On July 3, American Tariq Abu Khdeir, 15, was brutally beaten and arrested by Israeli police during a protest in occupied East Jerusalem.
Well it turns out he was not the only American arrested that day in occupied Shuafat. At the State Department briefing yesterday, State’s Jen Psaki says our government is “gravely concerned” about Mohamed Abu Nie’s detention for 26 days. The boy is an alleged rock-thrower and leader of protests, his family has been prevented from visiting him more than once, and there are reports “out there that he’s been beaten.”
The questioner is Matt Lee of the Associated Press, who says he first raised the issue two weeks ago.
QUESTION: Yes. One, I asked on Friday about this 15-year-old Palestinian-American kid who’s been held. Do you have any update on him?
Jen PSAKI: I do. Let me just find that in here, Matt. We can confirm that Mohamed Abu Nie, a U.S. citizen, was arrested on July 3rd during protests in the Shuafat neighborhood in East Jerusalem. The U.S. Embassy in Tel Aviv is providing consular assistance. A consular official assisted him on July 17th – visited him, I should say – and attended his hearing on July 22nd. The Embassy’s also in contact with his family and his lawyer. Considering his age, we are calling for a speedy resolution to this case. He is now – this 15-year-old has now been held for three weeks in Israeli custody and has seen his parents only once briefly during that night, and so we are certainly gravely concerned about the detention of an American citizen child.
QUESTION: Seen only once by that – the night that he was arrested, is that what you’re saying?
MS. PSAKI: I would have to check on exactly when his parents saw him, Matt.
QUESTION: Okay. Have you – you’ve made this – you made your concerns known to the Israelis on this, yes?
MS. PSAKI: Mm-hmm.
QUESTION: Have you gotten a response from them? Is there any sign that they are going to act speedily to – I mean, he’s been in custody for – since July 2nd. That’s 20 – how many days is that?
QUESTION: Twenty —
QUESTION: July 27th?
QUESTION: Twenty-six days.
QUESTION: Yeah, 26 days.
QUESTION: I mean, is it appropriate for – I mean, well, one, are you aware that this kid did anything wrong?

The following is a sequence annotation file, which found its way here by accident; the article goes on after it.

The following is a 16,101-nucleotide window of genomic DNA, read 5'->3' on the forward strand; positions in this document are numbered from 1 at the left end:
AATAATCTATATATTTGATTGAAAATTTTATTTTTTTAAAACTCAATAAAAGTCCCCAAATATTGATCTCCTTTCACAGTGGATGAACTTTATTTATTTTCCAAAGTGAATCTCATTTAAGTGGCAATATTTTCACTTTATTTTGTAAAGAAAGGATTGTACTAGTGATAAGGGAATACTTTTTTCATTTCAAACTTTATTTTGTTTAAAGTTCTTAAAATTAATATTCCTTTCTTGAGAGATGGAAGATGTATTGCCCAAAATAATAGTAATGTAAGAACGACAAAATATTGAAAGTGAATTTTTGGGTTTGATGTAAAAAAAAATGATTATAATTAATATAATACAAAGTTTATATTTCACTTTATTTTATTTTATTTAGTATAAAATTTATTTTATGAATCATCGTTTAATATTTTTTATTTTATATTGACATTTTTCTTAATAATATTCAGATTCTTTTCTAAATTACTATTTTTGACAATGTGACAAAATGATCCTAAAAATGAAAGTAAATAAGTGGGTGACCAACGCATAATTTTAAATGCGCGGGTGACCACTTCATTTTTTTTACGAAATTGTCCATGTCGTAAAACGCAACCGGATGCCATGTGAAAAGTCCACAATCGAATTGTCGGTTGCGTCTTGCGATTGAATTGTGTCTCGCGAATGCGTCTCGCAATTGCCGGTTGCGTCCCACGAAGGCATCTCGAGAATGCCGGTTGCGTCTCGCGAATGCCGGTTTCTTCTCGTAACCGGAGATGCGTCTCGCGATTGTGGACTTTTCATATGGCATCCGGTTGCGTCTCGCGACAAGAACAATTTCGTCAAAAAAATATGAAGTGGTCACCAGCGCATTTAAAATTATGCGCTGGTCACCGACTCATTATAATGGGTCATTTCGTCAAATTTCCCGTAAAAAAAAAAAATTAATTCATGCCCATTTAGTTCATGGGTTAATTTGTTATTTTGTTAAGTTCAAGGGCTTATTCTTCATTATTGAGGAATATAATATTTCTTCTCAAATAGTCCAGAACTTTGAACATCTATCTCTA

MS. PSAKI: I just don’t have any more details other than to say he – we did not – just in terms of why we just saw him recently, he didn’t immediately inform Israeli authorities that he was a U.S. citizen. So obviously, as soon as we learned that, we contacted Israeli authorities to schedule a consular visit.
QUESTION: Are you – have the Israelis done anything wrong, as far as you know, in terms of this case? Are you – I noticed that you’re not calling for him to be released immediately. You’re calling for a quick, speedy resolution to the case, suggesting that you’re not sure that the Israelis have acted inappropriately.
MS. PSAKI: Well, our role is to ensure he’s being afforded due process under local laws and international standards, and obviously we’re providing all consular access and we’ll continue to be engaged.
QUESTION: Are you able to give us details of charges he’s facing and what conditions he’s being held in? Is he in an adult prison or is he in a juvenile section?
MS. PSAKI: Well, we understand he faces charges of rock-throwing, attacking police, carrying a knife, and leading protests. We —
QUESTION: Leading —
MS. PSAKI: And leading protests, yes. We are concerned about allegations that he’s been mistreated while in custody. We obviously take all such allegations seriously, raise them with authorities as appropriate.
QUESTION: Well —
QUESTION: But do you know whether he’s being – sorry, Matt. Do you know whether he’s being held in adult jail or a juvenile section?
MS. PSAKI: I don’t have that level of detail. We can certainly check for you, Jo.
QUESTION: So when I asked if you would – were worried that – if you were – there were concerns that the Israelis had acted in appropriately, that sounds like there is concern, because you say that —
MS. PSAKI: Well, we’re concerned about allegations that he’s been mistreated.
QUESTION: What are the allegations?
MS. PSAKI: Hmm?
QUESTION: What are those allegations?
MS. PSAKI: That he’s been mistreated. I think there’s allegations out there that he’s been beaten, but we don’t have – I don’t have any more details other than the allegations that have been out there.